Antioxidants Boost Male Fertility: The Role of Reactive Oxygen Species (ROS) in Modulating Fertility and Sperm Viability in Drosophila melanogaster

Thumbnail Image
Issue Date
Shin, Min Kyung
Lang, Weily
Rodriguez, Jon
Antioxidants , Reactive Oxygen Species , Drosophila Melanogaster , Insects , Fertility , Sperm Viability , Sexual Selection , Reproduction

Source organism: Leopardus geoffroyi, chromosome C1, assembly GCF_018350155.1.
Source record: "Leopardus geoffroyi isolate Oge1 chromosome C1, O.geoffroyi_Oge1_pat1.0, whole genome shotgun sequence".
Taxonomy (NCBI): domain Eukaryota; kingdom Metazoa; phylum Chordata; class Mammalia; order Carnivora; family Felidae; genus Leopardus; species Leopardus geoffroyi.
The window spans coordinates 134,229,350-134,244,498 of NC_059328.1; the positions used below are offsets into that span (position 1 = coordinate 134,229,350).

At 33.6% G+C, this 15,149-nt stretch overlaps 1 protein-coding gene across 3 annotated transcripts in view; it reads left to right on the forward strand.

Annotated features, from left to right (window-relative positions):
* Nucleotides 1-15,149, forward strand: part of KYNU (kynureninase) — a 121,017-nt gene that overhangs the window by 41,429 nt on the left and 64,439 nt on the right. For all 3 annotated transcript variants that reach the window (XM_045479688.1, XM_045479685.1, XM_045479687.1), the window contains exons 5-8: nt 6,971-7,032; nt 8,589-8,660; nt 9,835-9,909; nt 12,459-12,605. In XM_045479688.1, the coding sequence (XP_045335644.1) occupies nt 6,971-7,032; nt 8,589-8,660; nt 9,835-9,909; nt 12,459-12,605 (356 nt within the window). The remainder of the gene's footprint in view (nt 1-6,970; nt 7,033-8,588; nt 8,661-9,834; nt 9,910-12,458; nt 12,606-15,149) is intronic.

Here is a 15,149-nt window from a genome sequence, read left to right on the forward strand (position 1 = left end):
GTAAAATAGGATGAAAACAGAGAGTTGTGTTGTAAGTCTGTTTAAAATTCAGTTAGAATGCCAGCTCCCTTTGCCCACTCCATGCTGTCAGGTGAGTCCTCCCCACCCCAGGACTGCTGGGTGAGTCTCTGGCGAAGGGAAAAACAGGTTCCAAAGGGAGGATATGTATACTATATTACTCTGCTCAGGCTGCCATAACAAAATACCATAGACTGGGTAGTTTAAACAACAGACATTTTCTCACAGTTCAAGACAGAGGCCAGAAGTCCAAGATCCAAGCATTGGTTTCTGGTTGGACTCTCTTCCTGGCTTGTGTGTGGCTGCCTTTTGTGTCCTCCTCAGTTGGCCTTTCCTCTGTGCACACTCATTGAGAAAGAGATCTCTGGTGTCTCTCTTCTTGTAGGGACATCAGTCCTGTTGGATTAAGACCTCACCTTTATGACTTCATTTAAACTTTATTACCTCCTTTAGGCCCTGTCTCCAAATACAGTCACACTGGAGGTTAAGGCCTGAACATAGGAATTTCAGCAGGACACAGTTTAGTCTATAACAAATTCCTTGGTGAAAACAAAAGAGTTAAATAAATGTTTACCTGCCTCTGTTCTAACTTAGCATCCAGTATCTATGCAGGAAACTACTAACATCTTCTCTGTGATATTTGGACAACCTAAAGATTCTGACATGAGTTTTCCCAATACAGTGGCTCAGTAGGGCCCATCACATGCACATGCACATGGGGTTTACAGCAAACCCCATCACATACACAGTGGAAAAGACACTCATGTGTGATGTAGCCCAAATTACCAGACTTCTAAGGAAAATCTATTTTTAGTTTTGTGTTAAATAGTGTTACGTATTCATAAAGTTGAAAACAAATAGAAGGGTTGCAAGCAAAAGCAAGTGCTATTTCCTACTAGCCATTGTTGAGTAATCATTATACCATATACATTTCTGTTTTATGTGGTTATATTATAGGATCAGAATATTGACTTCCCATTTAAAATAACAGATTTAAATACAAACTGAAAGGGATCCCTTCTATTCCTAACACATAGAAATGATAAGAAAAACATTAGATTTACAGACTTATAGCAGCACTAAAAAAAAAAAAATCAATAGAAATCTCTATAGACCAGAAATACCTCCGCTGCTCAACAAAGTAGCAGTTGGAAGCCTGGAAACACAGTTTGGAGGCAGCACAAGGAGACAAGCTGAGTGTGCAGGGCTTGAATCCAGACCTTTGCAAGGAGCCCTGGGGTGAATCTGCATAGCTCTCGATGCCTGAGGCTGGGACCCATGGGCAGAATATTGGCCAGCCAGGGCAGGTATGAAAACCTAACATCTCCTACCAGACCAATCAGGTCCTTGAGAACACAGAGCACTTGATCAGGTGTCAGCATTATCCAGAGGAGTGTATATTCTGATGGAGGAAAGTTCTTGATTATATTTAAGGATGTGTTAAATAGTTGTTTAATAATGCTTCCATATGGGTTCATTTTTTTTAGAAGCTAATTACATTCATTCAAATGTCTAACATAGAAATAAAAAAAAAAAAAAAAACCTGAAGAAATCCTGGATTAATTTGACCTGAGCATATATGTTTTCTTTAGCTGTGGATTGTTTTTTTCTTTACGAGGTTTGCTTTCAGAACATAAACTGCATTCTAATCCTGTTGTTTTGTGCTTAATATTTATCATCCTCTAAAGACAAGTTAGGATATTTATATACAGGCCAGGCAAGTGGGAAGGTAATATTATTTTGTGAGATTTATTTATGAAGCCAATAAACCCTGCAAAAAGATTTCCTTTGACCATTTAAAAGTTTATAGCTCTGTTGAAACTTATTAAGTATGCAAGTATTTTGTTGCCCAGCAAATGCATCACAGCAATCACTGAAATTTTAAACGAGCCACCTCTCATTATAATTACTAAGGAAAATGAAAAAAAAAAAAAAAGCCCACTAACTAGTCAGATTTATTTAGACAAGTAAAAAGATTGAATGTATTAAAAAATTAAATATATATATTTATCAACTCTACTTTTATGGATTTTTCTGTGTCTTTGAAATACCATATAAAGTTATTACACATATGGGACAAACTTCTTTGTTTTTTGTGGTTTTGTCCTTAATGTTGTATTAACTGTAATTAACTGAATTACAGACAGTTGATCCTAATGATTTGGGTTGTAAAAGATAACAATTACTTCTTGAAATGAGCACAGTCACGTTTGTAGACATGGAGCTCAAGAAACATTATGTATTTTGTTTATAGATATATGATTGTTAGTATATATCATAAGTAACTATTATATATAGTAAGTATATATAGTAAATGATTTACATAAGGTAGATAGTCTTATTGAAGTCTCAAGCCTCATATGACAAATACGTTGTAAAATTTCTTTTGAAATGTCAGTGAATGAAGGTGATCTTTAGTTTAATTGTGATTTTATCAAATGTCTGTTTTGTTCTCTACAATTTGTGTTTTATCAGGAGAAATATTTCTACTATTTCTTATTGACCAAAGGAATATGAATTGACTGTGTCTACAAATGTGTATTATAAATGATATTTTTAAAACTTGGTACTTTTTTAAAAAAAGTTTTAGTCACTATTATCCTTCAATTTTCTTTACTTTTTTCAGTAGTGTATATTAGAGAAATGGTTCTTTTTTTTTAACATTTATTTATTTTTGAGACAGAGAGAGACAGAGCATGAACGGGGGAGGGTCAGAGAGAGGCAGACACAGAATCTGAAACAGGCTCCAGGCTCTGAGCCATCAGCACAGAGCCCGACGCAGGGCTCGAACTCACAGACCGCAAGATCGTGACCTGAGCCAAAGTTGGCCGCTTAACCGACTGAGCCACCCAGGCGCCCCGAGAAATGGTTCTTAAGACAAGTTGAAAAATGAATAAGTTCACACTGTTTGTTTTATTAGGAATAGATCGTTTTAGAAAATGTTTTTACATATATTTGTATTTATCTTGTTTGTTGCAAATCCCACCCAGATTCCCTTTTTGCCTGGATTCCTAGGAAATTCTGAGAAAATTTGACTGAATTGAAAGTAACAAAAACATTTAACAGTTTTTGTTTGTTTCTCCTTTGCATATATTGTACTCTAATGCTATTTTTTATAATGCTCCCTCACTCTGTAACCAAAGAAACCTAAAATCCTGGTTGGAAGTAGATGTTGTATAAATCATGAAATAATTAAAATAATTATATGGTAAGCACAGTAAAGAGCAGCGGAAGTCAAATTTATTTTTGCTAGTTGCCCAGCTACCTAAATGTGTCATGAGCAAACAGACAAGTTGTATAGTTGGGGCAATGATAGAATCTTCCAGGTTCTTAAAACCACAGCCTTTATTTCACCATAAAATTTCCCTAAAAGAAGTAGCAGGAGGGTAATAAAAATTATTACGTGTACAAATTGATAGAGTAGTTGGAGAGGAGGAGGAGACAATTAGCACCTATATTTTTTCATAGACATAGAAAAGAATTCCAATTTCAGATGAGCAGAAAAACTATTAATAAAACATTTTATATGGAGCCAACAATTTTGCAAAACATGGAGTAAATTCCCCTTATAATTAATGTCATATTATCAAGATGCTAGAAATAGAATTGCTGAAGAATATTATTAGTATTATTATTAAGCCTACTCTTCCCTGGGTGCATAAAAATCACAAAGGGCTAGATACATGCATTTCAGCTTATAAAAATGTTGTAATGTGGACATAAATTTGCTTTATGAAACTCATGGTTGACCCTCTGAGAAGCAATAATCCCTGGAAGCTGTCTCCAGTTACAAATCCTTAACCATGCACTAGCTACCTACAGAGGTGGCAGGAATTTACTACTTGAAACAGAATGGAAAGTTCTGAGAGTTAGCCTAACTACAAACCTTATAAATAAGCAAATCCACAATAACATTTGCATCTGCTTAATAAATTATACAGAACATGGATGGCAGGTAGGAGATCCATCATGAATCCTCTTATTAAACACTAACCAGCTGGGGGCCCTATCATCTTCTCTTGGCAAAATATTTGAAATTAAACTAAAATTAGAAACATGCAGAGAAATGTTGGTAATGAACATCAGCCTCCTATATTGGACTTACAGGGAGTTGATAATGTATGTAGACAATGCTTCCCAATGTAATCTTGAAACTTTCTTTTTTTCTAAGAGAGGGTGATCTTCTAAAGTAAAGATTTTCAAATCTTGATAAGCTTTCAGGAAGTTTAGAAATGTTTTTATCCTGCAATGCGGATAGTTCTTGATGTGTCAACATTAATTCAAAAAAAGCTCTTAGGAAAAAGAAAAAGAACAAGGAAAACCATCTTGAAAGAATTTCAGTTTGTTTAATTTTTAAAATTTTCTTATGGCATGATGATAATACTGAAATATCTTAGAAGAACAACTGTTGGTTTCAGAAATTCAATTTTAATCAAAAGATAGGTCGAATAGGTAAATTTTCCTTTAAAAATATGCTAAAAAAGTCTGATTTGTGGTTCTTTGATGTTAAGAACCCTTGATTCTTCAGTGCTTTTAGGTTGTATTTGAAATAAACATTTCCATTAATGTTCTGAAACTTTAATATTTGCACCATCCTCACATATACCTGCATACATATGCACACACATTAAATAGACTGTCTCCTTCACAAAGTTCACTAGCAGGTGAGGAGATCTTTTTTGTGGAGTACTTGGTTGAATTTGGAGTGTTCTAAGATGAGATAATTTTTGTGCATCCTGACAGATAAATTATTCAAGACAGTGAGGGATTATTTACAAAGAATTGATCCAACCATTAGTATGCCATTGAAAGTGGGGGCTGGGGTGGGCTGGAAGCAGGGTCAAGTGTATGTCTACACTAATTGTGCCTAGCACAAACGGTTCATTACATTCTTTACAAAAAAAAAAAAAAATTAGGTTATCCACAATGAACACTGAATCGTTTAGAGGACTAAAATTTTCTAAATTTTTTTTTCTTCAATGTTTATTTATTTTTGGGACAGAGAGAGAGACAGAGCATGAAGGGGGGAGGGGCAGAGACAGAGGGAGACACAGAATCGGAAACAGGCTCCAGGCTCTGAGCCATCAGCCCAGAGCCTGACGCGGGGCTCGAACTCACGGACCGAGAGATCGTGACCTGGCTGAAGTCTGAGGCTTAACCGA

Reactive oxygen species (ROS) in large amounts have been shown to cause peroxidative damage to tissues. ROS production is heightened in stressful environments, such as after exposure to toxins. Antioxidants have been previously found to reduce lifespan-related, peroxidative damage, inflicted by reactive oxygen species in the common fruit fly (D. melanogaster). Our study analyzes the effects of antioxidants in reducing the damaging effects of reactive oxygen species to rescue pre and post-copulatory reproductive efforts in Drosophila melanogaster. We hypothesized that if male fruit flies were fed antioxidant-enriched diets prior to a reactive oxygen species assault, then the antioxidants would quench the reactive oxygen species. This would then reduce the lipid peroxidation damage to male sperm, resulting in increased pre-copula and post-copula reproductive efforts. Two groups of fruit fly food were each infused with antioxidants, lipoic acid (2.15mM) or melatonin (0.43mM) in 75%ethanol. 75% ethanol solution was used as a control. Males from all treatments were then fed an herbicide, paraquat, to shock their immune systems and increase ROS production. All males were then mated to virgin females and copula behavior, sperm viability and male fertility were assessed. Our results showed significant differences between treatments in sperm viability and number of offspring sired. However, there were no significant differences in mating probability or copula duration (both related to pre-copula sexual selection). These results draw light on the important interplay of ROS and antioxidants in the maintenance of reproductive health especially during stress.